The Estrogen Effect: How Chemical Pollution Is Threatening Our Survival
Scientists around the world are finding alarming changes in human reproduction and health due to our over-exposure to chemicals that can mimic the female hormone estrogen. These man-made chemicals, like DDT and PCB, have become soaked into our environment and are believed responsible for genital abnormalities and cancers across a wide range of species. Through extensive interviews with fertility experts and scientists worldwide, as well as members of the chemical industry, Cadbury provides a balanced, cogent argument that these hormone-disrupting chemicals may pose a threat not only to our human potential, but to our very survival.
Altering Eden - Our Future at Risk
By A Customer - December 27, 1999
This is a very important book. It is based on an `Emmy' award winning BBC TV programme. Scientists around the world are finding alarming changes in human reproduction and health. There is strong evidence that sperm counts have fallen dramatically. Testicular, prostate, and breast cancer are on the rise. Different animal species are even showing signs of 'feminization' or 'changing sex,' the males actually producing eggs like females. According to scientific evidence compiled worldwide, the prime suspect in these worrying findings is the increased exposure to chemicals that can mimic the female hormone estrogen and other hormones. Indeed, man-made chemicals like DDT, PCB and other hormone disrupters have become soaked into our environment from their use in countless modern products, from plastics to pesticides. Only now is the full impact of their extensive use coming to light. Believed responsible for genital abnormalities and cancers across a wide range of species,... read more
Modern Society versus Man
By A Customer - February 14, 2001
Deborah Cadbury has managed to convey an incredible amount of information in a useful, logical way. Pesticides, toxins, estrogens, and many chemicals used in every day products like food containers are tied to reproductive disorders like endometriosis, uterine cancer, testicular cancer, breast cancer, and infertility. I could not stop reading this book. Many of the points made are so obvious that I have often wondered who is hiding the information form society linking the source of toxins to the health effects. Why is it that government and industry value money over human life? I assume that most people are too ignorant or complacent to act to protect their health by not driving cars (or limiting use), eating organic foods, demanding more wildlife areas, conserving energy and using renewable sources instead of building more power plants, and being informed as to health risks and causes. The only thing I would have liked to see in this book is detailed resource information... read more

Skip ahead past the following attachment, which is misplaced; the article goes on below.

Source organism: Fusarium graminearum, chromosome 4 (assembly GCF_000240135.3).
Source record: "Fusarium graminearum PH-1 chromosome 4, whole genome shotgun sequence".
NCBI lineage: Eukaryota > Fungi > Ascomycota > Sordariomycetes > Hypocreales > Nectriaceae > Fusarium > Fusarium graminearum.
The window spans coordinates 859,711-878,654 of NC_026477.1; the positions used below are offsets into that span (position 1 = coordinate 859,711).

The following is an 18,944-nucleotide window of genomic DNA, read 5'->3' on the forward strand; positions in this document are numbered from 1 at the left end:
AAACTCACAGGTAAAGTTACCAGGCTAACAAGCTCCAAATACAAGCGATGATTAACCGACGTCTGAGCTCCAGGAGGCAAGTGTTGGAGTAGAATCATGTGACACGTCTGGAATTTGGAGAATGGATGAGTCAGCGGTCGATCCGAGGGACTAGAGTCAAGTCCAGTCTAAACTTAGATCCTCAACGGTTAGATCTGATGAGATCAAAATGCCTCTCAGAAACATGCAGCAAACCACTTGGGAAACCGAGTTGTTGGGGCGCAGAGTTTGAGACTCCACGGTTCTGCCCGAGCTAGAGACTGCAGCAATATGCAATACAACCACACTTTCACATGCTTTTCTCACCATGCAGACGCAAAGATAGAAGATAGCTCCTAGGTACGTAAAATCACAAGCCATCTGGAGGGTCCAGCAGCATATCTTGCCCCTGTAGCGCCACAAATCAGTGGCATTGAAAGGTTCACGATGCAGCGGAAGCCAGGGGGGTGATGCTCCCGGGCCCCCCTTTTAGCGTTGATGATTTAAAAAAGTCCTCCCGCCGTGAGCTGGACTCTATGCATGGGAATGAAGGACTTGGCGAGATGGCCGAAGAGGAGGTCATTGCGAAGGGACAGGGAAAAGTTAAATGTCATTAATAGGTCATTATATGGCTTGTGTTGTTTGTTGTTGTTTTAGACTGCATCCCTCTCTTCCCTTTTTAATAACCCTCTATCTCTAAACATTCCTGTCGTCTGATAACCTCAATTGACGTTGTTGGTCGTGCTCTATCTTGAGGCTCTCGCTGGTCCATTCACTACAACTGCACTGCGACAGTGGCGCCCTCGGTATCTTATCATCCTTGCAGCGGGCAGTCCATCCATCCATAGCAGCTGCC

Our penises are getting shorter !
By Guy Denutte "A concerned citizen" - February 13, 2009
Chemical concerns launched big loads of synthetic molecules in the environment - pesticides, PCB, etc. - that have two proven actions on animals : (a) they are carcinogenic and (b) they act as chemical messengers in our bodies, similar to oestrogen. The latter part is examined in this important book. Deborah Cadbury calls our attention to the fact that naturally produced oestrogen has a natural cycle of only some hours, whereas artificial oestrogen builds up in the fat deposits of animals. This leads to what she calls the "feminization of nature", illustrated by a lot of evidence of deformed sex organs (mostly smaller penises) in fishes and mammals. Hermaphrodites are also on the rise.
This has the same consequences in mankind. Nowadays, a living father produces more sperm and of better quality than his own son. Dr. Stewart Irvine of the Medical Research Centre in Edinburgh observes a sharp decrease in sperm count over the last 50 years. A man born in the '50s a... read more
How effective is the communication you experience every day? How often have you been bored during a presentation? Failed to win a piece of business that, deep down, you know you should have won? Had ...